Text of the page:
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Developing PSSdb: a Pelagic Size Structure database to support biogeochemical model development

Marine plankton are essential components of ocean ecosystems, forming the bottom of the food chain and serving as controls on large-scale biogeographic patterns in ocean carbon, nutrients, and oxygen. Earth System Model (ESM) projections suggest that ocean warming and stratification will drive decreases in net primary production (NPP) and shifts in plankton community composition and size structure. These changes to the plankton community have subsequent implications for decreasing the strength of the biological pump, as well as declining fisheries productivity through trophic amplification mechanisms. However, a critical underlying factor driving these shifts — the simulated size structure of plankton and particles — is difficult to validate, as global datasets are lacking. Fortunately, new data streams from plankton imaging systems are capable of providing 3-dimensional, broad-spectrum views on plankton and particle size spectra, provided data are properly harmonized and cross-calibrated to a single standard.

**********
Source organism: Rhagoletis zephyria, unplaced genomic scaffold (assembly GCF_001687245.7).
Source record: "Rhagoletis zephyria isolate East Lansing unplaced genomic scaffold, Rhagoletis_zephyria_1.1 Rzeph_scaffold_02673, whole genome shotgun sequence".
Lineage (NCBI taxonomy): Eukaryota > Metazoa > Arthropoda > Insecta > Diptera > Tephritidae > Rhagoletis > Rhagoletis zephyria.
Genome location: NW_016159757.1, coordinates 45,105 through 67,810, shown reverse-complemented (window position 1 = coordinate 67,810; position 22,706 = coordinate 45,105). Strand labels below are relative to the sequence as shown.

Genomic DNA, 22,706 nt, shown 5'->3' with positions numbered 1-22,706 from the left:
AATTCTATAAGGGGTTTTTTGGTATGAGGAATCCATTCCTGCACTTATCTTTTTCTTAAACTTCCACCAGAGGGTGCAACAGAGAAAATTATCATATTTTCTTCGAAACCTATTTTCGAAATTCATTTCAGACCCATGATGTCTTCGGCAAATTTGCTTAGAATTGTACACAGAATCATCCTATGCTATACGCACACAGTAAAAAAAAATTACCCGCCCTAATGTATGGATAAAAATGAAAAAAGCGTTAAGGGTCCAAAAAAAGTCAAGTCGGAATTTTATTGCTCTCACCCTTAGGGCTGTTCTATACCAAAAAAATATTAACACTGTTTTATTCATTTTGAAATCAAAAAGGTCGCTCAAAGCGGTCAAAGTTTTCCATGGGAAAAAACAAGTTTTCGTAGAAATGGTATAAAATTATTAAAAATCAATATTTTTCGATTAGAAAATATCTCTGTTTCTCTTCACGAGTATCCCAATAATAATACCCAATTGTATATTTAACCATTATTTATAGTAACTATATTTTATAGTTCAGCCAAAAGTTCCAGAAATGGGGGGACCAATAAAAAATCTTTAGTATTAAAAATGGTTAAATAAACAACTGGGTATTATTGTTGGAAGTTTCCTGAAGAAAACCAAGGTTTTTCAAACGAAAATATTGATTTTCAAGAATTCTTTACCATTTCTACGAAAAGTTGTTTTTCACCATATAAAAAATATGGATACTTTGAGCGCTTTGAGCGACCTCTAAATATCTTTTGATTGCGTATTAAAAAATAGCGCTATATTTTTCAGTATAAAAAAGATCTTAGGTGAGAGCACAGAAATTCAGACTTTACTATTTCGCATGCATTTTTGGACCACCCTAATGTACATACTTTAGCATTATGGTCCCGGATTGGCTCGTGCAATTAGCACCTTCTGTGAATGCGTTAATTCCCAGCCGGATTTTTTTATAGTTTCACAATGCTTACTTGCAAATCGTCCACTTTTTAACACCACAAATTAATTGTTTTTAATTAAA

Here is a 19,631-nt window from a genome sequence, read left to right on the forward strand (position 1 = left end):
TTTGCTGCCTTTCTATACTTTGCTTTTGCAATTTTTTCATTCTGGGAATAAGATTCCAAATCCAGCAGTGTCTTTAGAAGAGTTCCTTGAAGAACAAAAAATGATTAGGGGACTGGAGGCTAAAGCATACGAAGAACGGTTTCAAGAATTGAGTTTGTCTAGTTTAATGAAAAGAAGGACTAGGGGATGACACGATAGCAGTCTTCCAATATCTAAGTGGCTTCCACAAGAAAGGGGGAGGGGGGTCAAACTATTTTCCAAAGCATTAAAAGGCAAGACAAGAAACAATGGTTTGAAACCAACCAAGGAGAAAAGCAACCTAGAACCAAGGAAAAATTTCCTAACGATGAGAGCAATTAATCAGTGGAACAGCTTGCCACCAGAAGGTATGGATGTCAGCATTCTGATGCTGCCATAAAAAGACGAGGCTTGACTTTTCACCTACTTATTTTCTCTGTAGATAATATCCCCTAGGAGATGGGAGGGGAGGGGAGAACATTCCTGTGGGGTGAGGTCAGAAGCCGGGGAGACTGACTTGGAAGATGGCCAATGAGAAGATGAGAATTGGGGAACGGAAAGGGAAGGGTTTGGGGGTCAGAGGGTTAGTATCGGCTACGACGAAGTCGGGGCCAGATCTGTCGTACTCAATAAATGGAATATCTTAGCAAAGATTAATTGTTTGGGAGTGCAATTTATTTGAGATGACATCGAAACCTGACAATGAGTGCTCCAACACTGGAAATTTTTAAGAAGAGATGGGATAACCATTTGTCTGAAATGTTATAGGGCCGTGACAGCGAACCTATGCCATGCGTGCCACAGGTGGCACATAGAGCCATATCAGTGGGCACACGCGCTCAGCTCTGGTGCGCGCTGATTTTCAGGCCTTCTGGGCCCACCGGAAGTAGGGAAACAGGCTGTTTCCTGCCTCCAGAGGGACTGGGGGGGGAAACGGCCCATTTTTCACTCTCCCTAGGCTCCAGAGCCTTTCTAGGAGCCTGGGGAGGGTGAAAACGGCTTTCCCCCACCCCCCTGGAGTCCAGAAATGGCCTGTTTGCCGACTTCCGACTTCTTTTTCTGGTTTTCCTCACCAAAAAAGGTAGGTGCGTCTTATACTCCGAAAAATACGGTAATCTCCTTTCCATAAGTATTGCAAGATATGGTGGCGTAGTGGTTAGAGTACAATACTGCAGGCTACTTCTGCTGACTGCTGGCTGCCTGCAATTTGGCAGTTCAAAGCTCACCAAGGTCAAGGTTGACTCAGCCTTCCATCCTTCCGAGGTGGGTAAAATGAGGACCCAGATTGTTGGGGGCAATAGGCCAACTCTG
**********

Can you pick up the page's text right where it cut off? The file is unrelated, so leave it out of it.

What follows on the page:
Following the structure of the World Ocean Database (WOD) and COPEPOD database, we propose to establish a methodological processing pipeline for the ingestion, calibration, and harmonization of imaging data on plankton and particles spanning five orders of magnitude (1 micron – 10 cm). The ultimate goal of our work is the development of the Pelagic Size Structure database, or PSSdb, as a resource for global gridded data. We will start off with data from five imaging systems that include in-situ samplers to tabletop imagers: Imaging FlowCytoBot (IFCB), FlowCam, Underwater Vision Profiler (UVP), ZooScan, and In-situ Ichthyoplankton Imaging System (ISIIS). The resultant data will be structured in four levels, ranging from low (level 1) to high (level 3) taxonomic resolution, and will be made publicly available through NOAA websites. Our methodological framework and resultant database will be broadly extensible, and able to incorporate both historical data and future sampling efforts. As plankton imaging systems become increasingly utilized in national and international sampling programs, and are being developed for automated vehicles, drifters, and floats, we anticipate both a growing need for data consolidation and harmonization, as well as the opportunity for these datasets to inform ESM development. Ultimately, an improved understanding of the key ecological mechanisms driving marine ecosystem shifts, elucidated by models with strong empirical validation, will increase confidence in Earth System Model projections and associated links between the climate and fisheries.

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